Back when I started programming, around 15 years ago, things were simple. You’d use Notepad to write HTML/JS, and Visual Studio to build things in C++/Visual Basic. A few years later I got connected to the internet and discovered a whole culture around programming, and along with that came the endless editor wars. The glorious editor wars
Discovering the one true editor
Imagine a kid, who just got started with programming, being exposed to the idea that some editors were better than others. Not just that, but the subtle hints that good programmers only use Vim/Emacs. You use Notepad? Hmmpph. You must be new to this
Well, there I was, about 15 years old, being told that real programmers used Vim/Emacs; because it makes them faster and better. Of course I jumped at that! I could be a better programmer just by learning a new editor? Why not!
It started out innocently enough. I tried out Vim, then I tried out Emacs. Didn’t really like either of these, so I tried out Netbeans/KDevelop/Notepad++/Komodo Edit and a few other contenders. I think I settled with Notepad++ for a year or two.
But there was always that nagging thought in the back of my mind, real programmers use Vim/Emacs.
A few years later I was a student in university, and I had a lot of free time on my hands (weirdly I didn’t do that well in university, never found out why though!). I think I must have read more than 500 articles on the pros/cons of using Vim vs. Emacs.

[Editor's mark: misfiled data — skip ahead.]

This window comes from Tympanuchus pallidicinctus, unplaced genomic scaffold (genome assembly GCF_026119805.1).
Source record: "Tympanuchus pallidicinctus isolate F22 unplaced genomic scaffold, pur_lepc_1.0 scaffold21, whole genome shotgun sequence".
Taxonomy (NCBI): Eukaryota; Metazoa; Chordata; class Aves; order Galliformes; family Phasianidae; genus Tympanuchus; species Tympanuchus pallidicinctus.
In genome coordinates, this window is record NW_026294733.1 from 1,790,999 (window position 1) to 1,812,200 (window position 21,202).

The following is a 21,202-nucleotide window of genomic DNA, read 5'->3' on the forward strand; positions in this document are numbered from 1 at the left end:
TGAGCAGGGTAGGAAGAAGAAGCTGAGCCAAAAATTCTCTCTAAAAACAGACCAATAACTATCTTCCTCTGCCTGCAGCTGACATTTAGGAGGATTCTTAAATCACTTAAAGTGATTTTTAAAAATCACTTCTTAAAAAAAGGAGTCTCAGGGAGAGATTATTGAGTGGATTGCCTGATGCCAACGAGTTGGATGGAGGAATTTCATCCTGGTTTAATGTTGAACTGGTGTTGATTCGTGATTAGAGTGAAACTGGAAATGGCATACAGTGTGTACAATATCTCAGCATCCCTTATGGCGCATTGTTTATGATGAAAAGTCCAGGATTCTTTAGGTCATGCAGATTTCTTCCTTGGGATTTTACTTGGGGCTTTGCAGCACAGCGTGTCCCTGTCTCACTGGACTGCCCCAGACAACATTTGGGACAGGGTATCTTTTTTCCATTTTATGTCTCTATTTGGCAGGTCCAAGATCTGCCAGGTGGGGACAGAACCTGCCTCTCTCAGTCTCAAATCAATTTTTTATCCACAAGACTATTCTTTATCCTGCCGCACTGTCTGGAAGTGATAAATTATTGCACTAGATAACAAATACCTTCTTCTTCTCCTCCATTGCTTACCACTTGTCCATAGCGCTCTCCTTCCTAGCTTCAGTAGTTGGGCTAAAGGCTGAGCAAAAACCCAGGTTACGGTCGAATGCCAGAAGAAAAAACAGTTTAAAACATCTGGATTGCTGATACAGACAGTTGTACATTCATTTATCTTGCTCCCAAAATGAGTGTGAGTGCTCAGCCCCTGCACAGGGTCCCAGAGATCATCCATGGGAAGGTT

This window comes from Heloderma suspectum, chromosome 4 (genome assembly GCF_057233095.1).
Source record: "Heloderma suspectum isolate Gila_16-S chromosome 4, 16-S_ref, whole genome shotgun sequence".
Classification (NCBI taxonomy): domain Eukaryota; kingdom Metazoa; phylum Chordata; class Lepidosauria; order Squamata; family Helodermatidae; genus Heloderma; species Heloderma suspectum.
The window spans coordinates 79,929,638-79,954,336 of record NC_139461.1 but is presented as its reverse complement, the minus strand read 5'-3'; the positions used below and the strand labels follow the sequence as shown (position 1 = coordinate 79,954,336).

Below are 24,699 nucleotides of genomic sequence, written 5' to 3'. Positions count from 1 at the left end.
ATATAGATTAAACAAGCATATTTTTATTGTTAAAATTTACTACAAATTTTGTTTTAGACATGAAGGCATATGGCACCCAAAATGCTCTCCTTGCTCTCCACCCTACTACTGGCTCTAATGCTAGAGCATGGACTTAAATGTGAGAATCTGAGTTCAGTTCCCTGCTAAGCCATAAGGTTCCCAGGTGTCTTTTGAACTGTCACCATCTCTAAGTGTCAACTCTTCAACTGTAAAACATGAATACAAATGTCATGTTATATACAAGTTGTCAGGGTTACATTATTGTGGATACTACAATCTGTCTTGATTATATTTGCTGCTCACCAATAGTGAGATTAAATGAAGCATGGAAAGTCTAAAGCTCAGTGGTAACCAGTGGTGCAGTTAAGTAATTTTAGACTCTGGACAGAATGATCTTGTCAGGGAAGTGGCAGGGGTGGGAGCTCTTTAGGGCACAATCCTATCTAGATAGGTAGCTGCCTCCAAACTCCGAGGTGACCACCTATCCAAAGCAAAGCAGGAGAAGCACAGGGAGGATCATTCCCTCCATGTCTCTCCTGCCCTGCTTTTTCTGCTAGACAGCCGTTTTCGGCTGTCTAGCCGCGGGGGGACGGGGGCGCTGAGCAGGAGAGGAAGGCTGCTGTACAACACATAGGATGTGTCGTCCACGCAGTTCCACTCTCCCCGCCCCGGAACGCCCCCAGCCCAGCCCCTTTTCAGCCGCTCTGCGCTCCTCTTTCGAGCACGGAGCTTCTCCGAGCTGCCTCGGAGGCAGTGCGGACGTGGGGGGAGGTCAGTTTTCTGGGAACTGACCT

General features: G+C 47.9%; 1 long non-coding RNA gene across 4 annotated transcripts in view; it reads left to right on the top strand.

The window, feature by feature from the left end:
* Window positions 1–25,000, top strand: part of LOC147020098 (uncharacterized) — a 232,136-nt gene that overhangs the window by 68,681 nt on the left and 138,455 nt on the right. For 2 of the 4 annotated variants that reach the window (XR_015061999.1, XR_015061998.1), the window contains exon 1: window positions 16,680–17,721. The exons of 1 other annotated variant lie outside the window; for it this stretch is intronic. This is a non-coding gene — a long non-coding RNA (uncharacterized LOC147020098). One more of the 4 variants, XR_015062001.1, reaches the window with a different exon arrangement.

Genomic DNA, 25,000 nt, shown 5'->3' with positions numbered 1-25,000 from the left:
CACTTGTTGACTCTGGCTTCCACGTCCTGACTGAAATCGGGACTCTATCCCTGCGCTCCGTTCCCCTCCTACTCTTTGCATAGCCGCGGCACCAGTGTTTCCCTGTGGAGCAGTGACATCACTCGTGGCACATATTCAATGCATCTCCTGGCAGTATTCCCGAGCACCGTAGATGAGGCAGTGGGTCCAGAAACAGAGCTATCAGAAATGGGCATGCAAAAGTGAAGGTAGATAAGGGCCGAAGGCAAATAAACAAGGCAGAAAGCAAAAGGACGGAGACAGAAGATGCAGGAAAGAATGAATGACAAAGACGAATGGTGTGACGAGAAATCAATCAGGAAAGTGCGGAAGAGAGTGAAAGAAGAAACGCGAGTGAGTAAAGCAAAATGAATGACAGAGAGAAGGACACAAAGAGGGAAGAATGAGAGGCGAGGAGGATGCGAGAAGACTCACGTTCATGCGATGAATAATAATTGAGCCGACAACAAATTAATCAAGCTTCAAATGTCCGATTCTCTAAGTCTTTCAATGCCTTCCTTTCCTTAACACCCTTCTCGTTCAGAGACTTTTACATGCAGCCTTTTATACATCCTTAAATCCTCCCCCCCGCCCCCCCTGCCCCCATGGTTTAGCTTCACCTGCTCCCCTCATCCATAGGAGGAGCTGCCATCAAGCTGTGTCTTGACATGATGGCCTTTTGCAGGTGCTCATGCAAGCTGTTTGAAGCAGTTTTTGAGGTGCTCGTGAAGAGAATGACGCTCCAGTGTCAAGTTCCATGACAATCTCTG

Most of what I read made it seem like this was the choice of a lifetime. You were either a Vimer or an Emacsian. You would never use both. So understandably I took a long while to make this decision, reading all the article I could to better understand what I was signing my soul over to.
I eventually settled on Vim, probably because I couldn’t remember all the different
C-n, C-p, C-x C-s key chords for Emacs. Vim just seemed easier with it’s modal editing mode. So I focused all my energies on Vim, and for the next few years, I would come to both love and hate that gem of an editor.
The pains of growing
I used Vim as my main editor for around 8 years. Even though learning to use Vim enough to be productive in it was a painful and difficult process, it brought a great ROI. Once you grok Vim, using it is a pleasure! You see patterns in your text, and you intuitively become aware of the series of key-strokes needed to accomplish the edit you want.
Want to change a dictionary key lookup in Python to an attribute accessor? From
dct.key, just use
ds" and insert a
.. That first two series of commands use the surround.vim plugin by the awesome Tim Pope. He has a lot of other great plugins as well that make Vim an even more awesome editor that it already is.
Like most Vim/Emacs enthusiasts, I have probably spent at-least a month of my time on customising and improving my Vim setup. Up until 2013, Vim was the best editor I had ever used. I was still learning a lot of new languages, and only programmed in my free time and for fun. I didn’t care that I had to lookup documentation for Django class based views every 5 minutes because I was learning and having fun.
It also didn’t matter that after using Komodo Edit and seeing how useful the autocomplete was for a new programmer like me, I still went back to Vim. Why? Well, because that’s what real programmers use.